The trailer I found actually isn’t very helpful to understanding REC, Joon-moon So’s 2011 short film about two men on their fifth anniversary. Young-joon (Sam-dong Song) and Joon-seok (Hye-hun Jo) have rented a hotel room and in their own little world, make a video recording of their night. They joke that in gay-relationship years, one year equals ten years of heterosexual marriage, so in a sense, they have outlasted most marriages. In the first half of the movie, they are happy, a little too playful, even. Beyond a record of their sexual encounter, they interview each other about their feelings. Joon-seok’s disappointment with his partner is that he never gives in for choices of restaurants and movies, a fairly common complaint for all couples. His biggest fear however comes from the fact that even after five years, Young-joon still believes that this relationship is only temporary. That offhand joke about gay relationship equivalent years isn’t actually so funny in that context.
Young-joon awakes early the next morning and departs for the last time, leaving behind a final note, as he had planned to all along. He is 30 and it is time for him to get married. The video for him will be a reminder of their time together, but that will be all they are left with. They are both sad, of course, like most lovers are in a tagelied. Joon-seok appears resigned to this parting in the morning. Yes, there are tears, but its not as if he hadn’t been warned over the years about the end. Young-joon probably thinks it is best not to draw things out to the point where they would be even more painful. Obviously, this doesn’t approach Just Friends in terms of fantasy happy endings for short Korean gay films. But it probably more accurately captures the dynamics of relationships in Korea at the present time, which can end without much recourse or response from anyone.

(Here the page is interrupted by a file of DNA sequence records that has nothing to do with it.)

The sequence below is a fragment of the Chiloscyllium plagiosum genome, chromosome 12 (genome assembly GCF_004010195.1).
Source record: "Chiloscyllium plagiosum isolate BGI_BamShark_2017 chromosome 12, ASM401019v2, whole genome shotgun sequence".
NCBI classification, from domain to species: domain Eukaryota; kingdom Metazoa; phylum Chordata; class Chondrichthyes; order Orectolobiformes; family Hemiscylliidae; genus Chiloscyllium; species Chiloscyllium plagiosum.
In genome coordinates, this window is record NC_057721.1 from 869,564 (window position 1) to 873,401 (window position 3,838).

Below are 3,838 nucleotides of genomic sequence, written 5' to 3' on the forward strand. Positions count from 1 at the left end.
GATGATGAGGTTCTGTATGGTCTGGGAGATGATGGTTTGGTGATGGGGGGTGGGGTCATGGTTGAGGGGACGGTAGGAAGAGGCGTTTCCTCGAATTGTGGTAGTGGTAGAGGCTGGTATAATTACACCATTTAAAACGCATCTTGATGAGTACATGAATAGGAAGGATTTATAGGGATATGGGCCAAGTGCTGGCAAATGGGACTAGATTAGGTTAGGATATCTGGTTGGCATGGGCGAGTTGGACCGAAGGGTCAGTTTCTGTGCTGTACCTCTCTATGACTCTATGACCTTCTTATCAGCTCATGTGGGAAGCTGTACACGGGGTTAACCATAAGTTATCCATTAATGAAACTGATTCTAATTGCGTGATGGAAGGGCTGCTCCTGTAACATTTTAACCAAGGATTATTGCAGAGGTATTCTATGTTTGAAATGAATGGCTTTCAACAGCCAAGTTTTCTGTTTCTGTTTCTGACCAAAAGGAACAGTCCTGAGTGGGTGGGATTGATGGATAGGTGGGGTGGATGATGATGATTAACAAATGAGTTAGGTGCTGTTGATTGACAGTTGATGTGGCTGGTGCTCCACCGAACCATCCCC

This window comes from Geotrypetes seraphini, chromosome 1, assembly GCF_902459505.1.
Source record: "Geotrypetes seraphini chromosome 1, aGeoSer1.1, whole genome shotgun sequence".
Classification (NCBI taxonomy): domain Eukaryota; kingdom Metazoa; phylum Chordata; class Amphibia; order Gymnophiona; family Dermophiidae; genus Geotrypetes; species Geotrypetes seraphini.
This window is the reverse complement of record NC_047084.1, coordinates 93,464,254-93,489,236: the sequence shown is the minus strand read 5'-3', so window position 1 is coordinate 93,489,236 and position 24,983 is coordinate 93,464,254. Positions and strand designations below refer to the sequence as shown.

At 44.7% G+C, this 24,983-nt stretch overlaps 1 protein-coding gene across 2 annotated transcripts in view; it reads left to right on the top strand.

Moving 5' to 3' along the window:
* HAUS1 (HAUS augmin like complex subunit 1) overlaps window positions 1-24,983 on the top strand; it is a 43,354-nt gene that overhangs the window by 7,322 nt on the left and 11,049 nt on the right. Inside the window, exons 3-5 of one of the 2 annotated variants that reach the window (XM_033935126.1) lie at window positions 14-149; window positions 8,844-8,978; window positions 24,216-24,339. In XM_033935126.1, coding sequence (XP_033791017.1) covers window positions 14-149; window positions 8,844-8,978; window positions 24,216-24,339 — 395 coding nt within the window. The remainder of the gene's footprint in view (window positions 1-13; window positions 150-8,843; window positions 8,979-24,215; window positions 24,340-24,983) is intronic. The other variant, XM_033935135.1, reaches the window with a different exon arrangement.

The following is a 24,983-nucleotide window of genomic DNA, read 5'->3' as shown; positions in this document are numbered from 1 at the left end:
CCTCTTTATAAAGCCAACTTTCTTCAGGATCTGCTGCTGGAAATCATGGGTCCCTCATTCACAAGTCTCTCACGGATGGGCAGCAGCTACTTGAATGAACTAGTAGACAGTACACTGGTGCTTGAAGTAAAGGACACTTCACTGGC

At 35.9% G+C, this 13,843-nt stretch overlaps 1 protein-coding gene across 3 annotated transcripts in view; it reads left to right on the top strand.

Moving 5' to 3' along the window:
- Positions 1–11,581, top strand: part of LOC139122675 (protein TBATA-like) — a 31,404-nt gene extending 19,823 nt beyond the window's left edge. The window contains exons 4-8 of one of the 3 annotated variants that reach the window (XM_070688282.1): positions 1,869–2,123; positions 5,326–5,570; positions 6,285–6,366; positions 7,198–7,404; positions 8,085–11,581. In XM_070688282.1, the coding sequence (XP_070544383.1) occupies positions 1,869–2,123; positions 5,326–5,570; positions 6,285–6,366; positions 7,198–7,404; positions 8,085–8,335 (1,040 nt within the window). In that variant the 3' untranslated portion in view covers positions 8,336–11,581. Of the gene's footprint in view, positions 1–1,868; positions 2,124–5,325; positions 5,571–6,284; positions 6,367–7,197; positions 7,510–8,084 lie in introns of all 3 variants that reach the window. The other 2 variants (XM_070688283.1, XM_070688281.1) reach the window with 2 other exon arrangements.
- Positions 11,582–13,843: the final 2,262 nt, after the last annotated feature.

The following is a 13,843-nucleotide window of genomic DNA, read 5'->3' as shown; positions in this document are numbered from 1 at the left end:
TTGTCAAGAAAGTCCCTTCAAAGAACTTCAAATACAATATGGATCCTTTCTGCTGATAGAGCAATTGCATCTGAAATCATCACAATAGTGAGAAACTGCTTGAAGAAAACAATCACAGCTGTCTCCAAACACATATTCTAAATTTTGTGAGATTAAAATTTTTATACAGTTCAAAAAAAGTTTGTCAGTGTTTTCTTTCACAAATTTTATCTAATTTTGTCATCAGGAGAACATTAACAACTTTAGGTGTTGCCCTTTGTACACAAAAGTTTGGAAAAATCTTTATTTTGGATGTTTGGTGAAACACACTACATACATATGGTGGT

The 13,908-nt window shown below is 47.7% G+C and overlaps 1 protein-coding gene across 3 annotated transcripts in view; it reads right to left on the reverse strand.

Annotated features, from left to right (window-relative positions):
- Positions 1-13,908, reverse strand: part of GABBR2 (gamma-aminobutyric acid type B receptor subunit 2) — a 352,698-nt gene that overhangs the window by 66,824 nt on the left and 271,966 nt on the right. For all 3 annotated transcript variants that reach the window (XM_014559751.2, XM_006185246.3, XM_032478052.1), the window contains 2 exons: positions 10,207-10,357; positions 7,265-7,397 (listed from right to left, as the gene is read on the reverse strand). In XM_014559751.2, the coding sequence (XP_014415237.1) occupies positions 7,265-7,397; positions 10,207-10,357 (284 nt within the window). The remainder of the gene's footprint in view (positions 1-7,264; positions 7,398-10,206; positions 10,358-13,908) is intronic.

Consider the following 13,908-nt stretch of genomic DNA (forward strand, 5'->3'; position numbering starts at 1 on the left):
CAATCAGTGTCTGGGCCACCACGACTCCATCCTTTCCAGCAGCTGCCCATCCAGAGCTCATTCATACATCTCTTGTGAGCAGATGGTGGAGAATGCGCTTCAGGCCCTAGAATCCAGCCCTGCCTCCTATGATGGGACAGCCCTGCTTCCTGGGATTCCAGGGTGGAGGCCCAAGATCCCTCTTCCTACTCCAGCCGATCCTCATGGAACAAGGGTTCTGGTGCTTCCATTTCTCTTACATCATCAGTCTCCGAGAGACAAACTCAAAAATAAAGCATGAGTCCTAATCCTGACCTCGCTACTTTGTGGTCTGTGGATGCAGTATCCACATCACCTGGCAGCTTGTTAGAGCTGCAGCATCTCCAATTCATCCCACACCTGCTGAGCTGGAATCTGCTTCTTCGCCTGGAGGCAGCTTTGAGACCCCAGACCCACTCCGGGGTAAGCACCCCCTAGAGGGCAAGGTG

Since the movie is about the shooting of a memento, the camera work is largely unedited and appears to be shot by the actors themselves until late in the film when the in-room video camera is shut off and the production crew takes over. It is like watching someone’s home movie. Unlike a vacation film, everyone appears to be genuinely happy – since they run through a range of emotions in which happiness is one possibility, when it appears it seems genuine. The actors aren’t standing around smiling and saying “cheese” because a camera is rolling and then at each other’s throat when the camera is off.
I liked the film, but not enough to recommend it unconditionally or hope that it is expanded to a feature. While it is sad, it isn’t tragically so. Since both characters seem to accept the situation, we’re not inclined to push them further.